The 1960s to the 1970s led to the rise of the theories of the Intelligent Design. However, the religious fundamentalists especially those in North America were also determined to establish a way by which they could also be enshrined in the curricula. These developments led to the concepts of Intelligent Design and Scientific Creationism. There were those who advocated for the teaching of both evolution science, the creation science in addition to another alternative such as catastrophism so as to create a balance between the violently conflicting theories of Creationism and Darwinism.

Through the idea of an Intelligent Design, postulated by a biochemist Michael Behe and a lawyer Phillip Johnson, a new way through which the concept of God could be taken back to the classrooms. However, the teaching of the Intelligent Design in American classrooms did not see the day as judges ruled that it had been religiously motivated and therefore a breach of the First Amendment in 2005(Dixon 2009; Numbers 2006).

The clash between Darwinism and Creationism in America was watched with amused detachment or in some instances notions of superiority by the British as they could not understand that there still existed some culturally backward communities in America that prevented children from garnering knowledge on the theories of Darwinism. Given that their era of controversy had long ended, they could not understand that unlike in Britain, the United States had far different historical differences among its population. The presence of interdenominational rivalry that existed in the United States did not exist in England during the time of the evolutionary controversy. The supremacy of the Church of England and the existence of a Parliament with a long tradition helped settle down the controversies that raged after the publication of the “Origin of the Species” and the “Descent of Man”. Moreover the Fundamentalist Christian movement that took off in the United States in the World War I period did not take off in Britain (Dixon 2009).

In his analysis of the developments of the clash between Darwinism and Creationism or rather the Intelligent Design, Yeats observes that just like any other American he does not understand why naturalism should exercise monopoly in North American classrooms. He reiterates that individuals who espouse Darwinism are using the courts to sustain the principles of evolution and natural selection in public schools. He could not understand why an issue about the origin of existence could only be explained by Darwinism when there were a multitude of other options that could be taught in the public schools. However, given the motivations behind the intelligent design, a bad case was presented to the judicial system and from that bad case emanated a bad decision. By trying to use scientific data to prove that the theory of Intelligent Design was at par with Darwinism hence losing the case before a court under modern jurisprudence with judges who underwent secular training.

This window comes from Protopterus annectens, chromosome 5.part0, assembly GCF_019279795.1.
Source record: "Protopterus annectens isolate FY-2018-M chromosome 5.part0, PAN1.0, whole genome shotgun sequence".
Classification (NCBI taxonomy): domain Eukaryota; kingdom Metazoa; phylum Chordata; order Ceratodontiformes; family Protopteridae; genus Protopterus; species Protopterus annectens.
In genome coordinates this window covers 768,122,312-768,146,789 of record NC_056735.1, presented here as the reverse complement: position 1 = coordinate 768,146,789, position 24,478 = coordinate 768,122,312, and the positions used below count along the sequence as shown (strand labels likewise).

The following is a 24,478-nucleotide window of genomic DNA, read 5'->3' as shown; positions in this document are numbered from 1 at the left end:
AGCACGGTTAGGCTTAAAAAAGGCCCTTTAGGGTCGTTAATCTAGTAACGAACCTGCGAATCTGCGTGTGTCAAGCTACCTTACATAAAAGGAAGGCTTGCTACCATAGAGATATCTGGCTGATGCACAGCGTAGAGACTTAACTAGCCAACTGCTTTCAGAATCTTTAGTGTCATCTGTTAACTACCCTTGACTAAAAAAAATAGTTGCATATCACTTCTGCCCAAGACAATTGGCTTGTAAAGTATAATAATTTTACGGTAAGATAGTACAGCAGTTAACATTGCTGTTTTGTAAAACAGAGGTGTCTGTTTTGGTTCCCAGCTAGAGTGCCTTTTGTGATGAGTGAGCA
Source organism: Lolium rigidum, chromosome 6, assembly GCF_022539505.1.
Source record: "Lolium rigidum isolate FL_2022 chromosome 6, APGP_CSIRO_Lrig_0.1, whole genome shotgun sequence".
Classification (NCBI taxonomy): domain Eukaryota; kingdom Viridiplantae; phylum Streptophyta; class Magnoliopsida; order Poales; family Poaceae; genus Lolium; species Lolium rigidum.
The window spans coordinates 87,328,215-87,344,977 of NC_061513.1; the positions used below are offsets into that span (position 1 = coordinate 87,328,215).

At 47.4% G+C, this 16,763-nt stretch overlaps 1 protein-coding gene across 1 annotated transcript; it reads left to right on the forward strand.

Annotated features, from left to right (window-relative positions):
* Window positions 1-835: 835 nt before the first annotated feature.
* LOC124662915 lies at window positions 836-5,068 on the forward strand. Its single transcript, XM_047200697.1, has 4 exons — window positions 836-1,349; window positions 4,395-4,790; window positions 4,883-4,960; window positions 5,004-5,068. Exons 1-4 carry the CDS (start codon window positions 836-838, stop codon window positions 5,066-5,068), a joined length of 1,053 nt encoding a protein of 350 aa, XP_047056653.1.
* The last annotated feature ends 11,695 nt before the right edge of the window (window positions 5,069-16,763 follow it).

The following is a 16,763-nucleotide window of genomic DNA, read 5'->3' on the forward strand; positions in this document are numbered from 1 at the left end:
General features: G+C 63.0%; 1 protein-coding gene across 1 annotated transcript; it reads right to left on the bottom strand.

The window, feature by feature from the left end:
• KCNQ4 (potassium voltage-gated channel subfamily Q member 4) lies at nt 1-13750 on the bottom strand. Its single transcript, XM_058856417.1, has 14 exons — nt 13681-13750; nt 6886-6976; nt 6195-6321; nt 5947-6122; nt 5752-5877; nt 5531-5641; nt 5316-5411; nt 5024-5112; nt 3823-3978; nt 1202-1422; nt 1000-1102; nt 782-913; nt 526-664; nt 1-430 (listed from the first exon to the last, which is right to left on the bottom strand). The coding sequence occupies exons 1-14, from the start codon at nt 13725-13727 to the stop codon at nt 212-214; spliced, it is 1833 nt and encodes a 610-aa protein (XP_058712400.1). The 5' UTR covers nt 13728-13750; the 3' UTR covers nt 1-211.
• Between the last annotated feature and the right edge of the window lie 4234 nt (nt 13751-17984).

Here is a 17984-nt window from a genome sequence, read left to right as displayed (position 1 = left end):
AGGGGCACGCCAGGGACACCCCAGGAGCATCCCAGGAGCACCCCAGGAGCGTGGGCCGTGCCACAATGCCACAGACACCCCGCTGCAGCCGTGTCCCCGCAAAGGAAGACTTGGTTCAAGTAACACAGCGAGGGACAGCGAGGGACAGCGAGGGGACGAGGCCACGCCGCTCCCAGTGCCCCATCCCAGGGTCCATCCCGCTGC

Therefore, while religious fundamentalists may attempt to negotiate for a dualistic approach in the education system, they have to understand that the attorneys as well as the system of training existing in North America is steeped in Naturalistic philosophy. Thus, unless the religious fundamentalists propagate the understanding that Darwinism is a religious tenet as in secular naturalism and that the education system as well as the public school’s science educators is nothing but the missionaries of the religion, any attempt to introduce any other theoretical understanding of the origin of man and the universe will be viewed as being religiously motivated. However, some argue that much as Darwinism can escape the reference of being classified as a religion, what matters is the element of faith. So long as students are taught to have faith in Darwinism as being the conclusive explanation of the origin of man, then it is religion and it should not be taught in public schools in North America.

In North America, the continuing conflicts between supporters of Charles Darwin’s theory of evolution and natural selection on one hand and the supporters of the creationist theories on the other are just the 21st century’s skirmishes that have characterized the struggles between science and religion. Creationism as a theory and its pseudo-scientific offspring; the theory of Intelligent Design are products of the historical, cultural and religious characteristics of the population in North America.

So long as these underlying characteristics of the population persist, there is limited evidence that a time may come in the near future where the supremacy of Darwinism in the public school system will be challenged with creationist theories like the Intelligent design or any other theory, so long as such a theory is deemed to have originated from religious motivation. Currently, with the observable lack of interest in the theories of Creationism by current President of the United States of America; President Barack Obama coupled to the support of Darwinism in schools by the Supreme Court as well as the overriding interpretation of the First Amendment, it is no surprise that religiously motivated anti-Darwinism in North America will continue to be kept out of American classrooms.

There is very little, when one judges the history of these developments, to suggest that Darwinism will not continue to be part of the science syllabus in countries with secular systems of governance. Creationism, held afloat by nothing but belief, will also be taught in many countries but it will never strangle Darwinism as far as understanding natural biological phenomena is concerned. There are mountains of evidence to that end, mountains that cannot simply be washed away.


Richard M. Oduor/Richie Maccs, Nairobi